9) A shingle blew off your roof and now you want the whole roof replaced. Tell you what, take a guess at how many shingles are on your roof and if you’re close to the number we have, we’ll see. You must be within 3 shingles.

    10) OK, let me get this straight; you were coming home late from a party and you say a tree got in your way. Here’s the deal; we’ll pay for the damage to your car if you agree to sue the tree.

    11) You say your car was broken into and a set of golf clubs was stolen but not your wallet with $1500 cash or your credit card with pin code attached or a $5,000 gold plated pen and pencil set.

    12) You’ve had 3 cancellations for late payment in the last year. We’ll be happy to reinstate your policy but you must agree to our taking title to your house, your 3 MB’s and Ferrari and the waterfront estate in Florida.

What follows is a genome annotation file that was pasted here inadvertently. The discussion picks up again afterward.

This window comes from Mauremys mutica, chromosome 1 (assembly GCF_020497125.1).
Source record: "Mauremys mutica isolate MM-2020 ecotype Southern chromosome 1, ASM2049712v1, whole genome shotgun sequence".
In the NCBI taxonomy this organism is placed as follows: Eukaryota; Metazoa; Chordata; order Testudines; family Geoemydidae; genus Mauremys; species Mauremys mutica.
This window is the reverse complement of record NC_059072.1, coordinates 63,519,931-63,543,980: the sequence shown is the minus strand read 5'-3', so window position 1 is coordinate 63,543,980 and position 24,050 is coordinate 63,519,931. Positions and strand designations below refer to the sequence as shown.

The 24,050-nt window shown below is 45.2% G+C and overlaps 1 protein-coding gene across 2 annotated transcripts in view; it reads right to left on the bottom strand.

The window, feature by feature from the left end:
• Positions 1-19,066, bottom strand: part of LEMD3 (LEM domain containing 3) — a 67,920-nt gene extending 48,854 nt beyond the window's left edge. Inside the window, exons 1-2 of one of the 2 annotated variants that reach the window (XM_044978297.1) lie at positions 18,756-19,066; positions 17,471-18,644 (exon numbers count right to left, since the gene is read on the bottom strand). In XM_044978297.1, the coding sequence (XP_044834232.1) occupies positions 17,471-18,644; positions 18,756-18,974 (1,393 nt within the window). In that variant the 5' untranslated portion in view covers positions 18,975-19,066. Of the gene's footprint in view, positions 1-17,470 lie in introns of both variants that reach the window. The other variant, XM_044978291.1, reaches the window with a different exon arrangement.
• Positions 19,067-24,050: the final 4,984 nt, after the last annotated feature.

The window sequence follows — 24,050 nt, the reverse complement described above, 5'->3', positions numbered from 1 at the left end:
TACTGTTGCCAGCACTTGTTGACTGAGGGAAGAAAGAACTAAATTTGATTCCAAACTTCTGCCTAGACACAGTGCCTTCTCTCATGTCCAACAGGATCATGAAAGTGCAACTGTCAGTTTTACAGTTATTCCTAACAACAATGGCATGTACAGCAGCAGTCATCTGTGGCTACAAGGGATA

13) The loss report says your son had his music cranked up to 150 decibels. All the windows in your house must now be replaced. For the repair of $50,000, we have the right to run over the equipment with a 20 ton tractor. We will not pay for your son’s loss of hearing.

    14) You came into the office and paid your total insurance bill of $70,000 with cash and asked our receptionist for a date. We’re not very happy. We now have to find a new receptionist.

    15) Your wife says her $25,000 diamond ring was likely lost in her 1976 Ford Torino the last time she drove it and now she can’t find it. Too bad! The new Ford Edge she’s looking at is closer to $40,000.

    So, be careful what you say. Or, maybe not!!!